This Tennessean turned Detroiter spent much of her life fighting for human rights, so when she saw Detroiters struggling with water access she stood up for them.
Monica Lewis-Patrick has been an activist since she was around 12 years old, when her school in her hometown of Kingsport, Tennessee was set to remove black literature from the curriculum. “In my small town, the African American population was less that 2%, but I wanted to take that class.” She and a few friends organized students to resist the school board’s decision – and they won. “That was the first time I was able to change policy,” she says. But it would not be not the last.
Lewis-Patrick – who holds a bachelor’s in sociology and a master’s in both criminology and public administration from East Tennessee State University – advocated all through her college years, too. “I was very vocal that the Klan had marched through the campus (of historic Bennett College in Greensboro, North Carolina) and I was very much an advocate for students,” she explains.
When she saw that kids with special needs weren’t getting all of the services they qualified for, she fought to make sure they got those services and even spent time managing an emergency crisis unit that serviced children in eight counties of northern Tennessee.
She moved to Detroit after grad school, a divorce and other life changes, but the city wasn’t unfamiliar to Lewis-Patrick. Her grandparents lived in Detroit and she spent a lot of time visiting with them in her youth. “I always tell folks that I’m not a native Detroit, but I’m an adopted Detroiter,” she says.
Once in Detroit, Lewis-Patrick would continue her advocacy work and when talks of emergency management started in the late 2000s, she’d join forces with other parents and grandparents who were concerned about public education and wanted to make sure the people of Detroit had a voice.
“We gathered around a kitchen table and saw the work that needed to be done around the community and started more conversations driven by the community rather (than) the political voice doing the decision-making,” she says.
In 2009, this group of concerned citizens would become We the People of Detroit, a community-based nonprofit that aims to educate and empower Detroit residents on important civil rights issues. Water access has been one of We the People’s biggest fights.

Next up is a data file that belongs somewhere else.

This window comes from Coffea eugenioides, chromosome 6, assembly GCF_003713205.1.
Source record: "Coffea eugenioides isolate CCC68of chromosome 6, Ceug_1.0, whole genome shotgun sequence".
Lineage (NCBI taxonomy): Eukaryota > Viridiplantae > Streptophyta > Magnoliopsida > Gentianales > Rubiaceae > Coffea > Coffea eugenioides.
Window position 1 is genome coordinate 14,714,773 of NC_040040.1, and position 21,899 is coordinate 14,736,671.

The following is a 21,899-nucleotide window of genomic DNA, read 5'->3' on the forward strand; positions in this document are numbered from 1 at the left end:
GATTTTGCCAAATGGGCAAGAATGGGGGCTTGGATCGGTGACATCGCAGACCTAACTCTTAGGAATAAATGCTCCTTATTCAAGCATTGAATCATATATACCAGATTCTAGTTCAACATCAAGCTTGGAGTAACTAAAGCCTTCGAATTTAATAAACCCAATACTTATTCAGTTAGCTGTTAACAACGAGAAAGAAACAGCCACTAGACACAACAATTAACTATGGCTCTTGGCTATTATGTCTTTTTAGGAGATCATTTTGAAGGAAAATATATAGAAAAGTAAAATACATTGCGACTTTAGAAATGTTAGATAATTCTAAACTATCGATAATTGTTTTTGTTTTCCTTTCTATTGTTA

“(Water access) is a daily struggle and part of that struggle is (that) there’s not enough information about water access. Water rates have increased 120% and that makes it unaffordable,” she says. “On top of that storm, there’s little empathy and compassion for those persons, so some of the work that we’ve done is to bring more validity to the voice of the communities impacted by the water shut-offs.”
In one year, Lewis-Patrick – known as the Water Warrior – and the We the People of Detroit team were able to save 800 homes from water debt foreclosure, and in 2014, she became president and CEO. “I was unanimously selected and elected by our board and I think it was also a true vote of confidence in me as a young leader,” she says.
“Our oldest leader is 89 and she set up the first methadone clinic under Mayor Young. So, to sit with this caliber of women that I’m speaking of, to be the youngest among them and for them to see me as a mentee, to know they saw something in me (is an honor).”
Lewis-Patrick says, “We’re committed to building transformative work that our young people can build off. There’s always some struggle but we don’t have to have the same struggles. We don’t have to just accept that things are just bad. We have the opportunity to really make this an equitable and compassionate and fair community we all can live in.”
For more information on We the People of Detroit and the advocacy work they do for their communities, including details for their international water access meeting, Jan. 23-24, 2020, visit wethepeopleofdetroit.com.